I remember the bond that I felt with that 79/80 team and although ultimately the season ended potless it didn't matter (although it felt awful at the time) because it was still an incredible season, the team worked their socks off for the cause and I could relate to them all. What a contrast to the team and manager we have at the moment that I can not relate to at all. Winning trophies is not the be all and end all, it is the trying and competing that matter (in every competition) - that is the message ringing loud and clear from 79/80. - Post No. 35631
Radfordkennedy 9:56am 6th Mar 2013
Wow robert you certainly stirred up some emotions and memories with this article.I remember spending what was a fortune in those days on cup games and replays,having 4 hours sleep and then going back to work seemed to be a regular occurance then.Your article reminded me of the fact that i had to sell my much beloved stereo complete with 4 feet high TEAC speakers to be able to go to brussels,i went with the Travel Club on a coach with what seemed the entire population of Islington in a motor cavalcade up to Felixstowe,we stayed at the Novotel in Antwerp if memory serves me right,the local bars were full and resembled the Highbury Barn tavern and the Gunners on matchday,sadly the build up was the best part of the occasion,what also struck me was the poor condition of the Heysel stadium chunks of concrete quite literally broke off under foot.It was a sad way to end the season with nothing to show for 70 games and the years that followed where dire to watch as we all know,untill Stroller rode to the rescue and we got a pot at last.Strange isnt it how apathy and resignation can be the only emotion towards todays team,yet reading your article i can feel strong emotions and feelings about a season over 30 years ago!,i would like to hear fellow Gooners thoughts on the team that came together in the 2 or 3 seasons after, the one containing Charlie Nic,Anderson,Woodcock,Mariner and the much under rated Stevie Williams. - Post No. 35634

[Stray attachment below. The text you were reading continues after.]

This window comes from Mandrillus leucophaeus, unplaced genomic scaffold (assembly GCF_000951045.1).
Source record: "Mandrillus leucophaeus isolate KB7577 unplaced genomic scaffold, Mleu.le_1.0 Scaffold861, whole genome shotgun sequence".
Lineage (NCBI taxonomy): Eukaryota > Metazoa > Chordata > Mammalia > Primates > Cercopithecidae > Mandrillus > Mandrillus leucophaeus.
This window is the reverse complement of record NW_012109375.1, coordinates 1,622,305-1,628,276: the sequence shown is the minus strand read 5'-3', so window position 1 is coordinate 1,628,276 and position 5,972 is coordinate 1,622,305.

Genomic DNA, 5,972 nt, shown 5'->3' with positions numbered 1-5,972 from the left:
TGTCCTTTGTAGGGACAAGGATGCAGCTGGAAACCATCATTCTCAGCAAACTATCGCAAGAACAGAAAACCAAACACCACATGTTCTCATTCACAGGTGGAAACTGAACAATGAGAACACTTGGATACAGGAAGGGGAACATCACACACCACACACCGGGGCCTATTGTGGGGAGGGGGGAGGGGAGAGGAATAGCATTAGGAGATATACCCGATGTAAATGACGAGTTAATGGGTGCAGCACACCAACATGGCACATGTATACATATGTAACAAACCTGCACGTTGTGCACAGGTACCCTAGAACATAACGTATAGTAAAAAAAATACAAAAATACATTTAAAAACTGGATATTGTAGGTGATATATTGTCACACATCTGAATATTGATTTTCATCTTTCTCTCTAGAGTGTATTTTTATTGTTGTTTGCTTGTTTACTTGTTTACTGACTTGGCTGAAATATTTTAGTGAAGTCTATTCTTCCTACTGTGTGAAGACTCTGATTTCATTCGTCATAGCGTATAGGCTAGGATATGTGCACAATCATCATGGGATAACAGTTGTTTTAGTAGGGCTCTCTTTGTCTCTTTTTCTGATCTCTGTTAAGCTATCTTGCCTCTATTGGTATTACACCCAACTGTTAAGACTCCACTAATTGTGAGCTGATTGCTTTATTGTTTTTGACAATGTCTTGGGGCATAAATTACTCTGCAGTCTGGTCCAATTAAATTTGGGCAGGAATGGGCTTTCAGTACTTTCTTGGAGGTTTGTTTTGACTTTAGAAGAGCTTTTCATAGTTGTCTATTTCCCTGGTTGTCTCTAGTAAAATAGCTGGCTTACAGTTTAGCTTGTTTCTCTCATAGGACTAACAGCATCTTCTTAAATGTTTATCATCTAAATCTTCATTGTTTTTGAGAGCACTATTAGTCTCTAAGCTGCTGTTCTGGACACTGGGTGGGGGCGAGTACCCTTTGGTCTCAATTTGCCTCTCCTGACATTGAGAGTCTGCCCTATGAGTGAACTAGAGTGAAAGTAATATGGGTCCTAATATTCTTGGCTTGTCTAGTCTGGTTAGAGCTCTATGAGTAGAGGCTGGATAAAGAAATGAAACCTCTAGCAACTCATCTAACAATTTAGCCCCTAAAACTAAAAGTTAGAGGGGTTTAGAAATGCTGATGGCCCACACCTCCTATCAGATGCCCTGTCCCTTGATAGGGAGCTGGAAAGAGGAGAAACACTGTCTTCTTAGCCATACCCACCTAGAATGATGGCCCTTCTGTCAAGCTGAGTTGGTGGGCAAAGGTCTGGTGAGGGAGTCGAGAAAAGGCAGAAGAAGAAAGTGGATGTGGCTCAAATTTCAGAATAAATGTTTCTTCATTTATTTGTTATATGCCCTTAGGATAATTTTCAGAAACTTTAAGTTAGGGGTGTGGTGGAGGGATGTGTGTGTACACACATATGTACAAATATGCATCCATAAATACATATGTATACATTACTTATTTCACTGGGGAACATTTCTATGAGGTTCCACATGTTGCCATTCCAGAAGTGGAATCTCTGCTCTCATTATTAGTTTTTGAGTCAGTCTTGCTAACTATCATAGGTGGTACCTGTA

Croker 13:36pm 6th Mar 2013
Thanks Robert. A thoroughly excellent dose of nostalgia. - Post No. 35660
Les Crang 17:10pm 8th Mar 2013
Excellent Article. Poor old Vaessen. Any chance of one on 1983 and the two semi's? - Post No. 35765
1st May 2016
Online Ed: And today’s word is turgid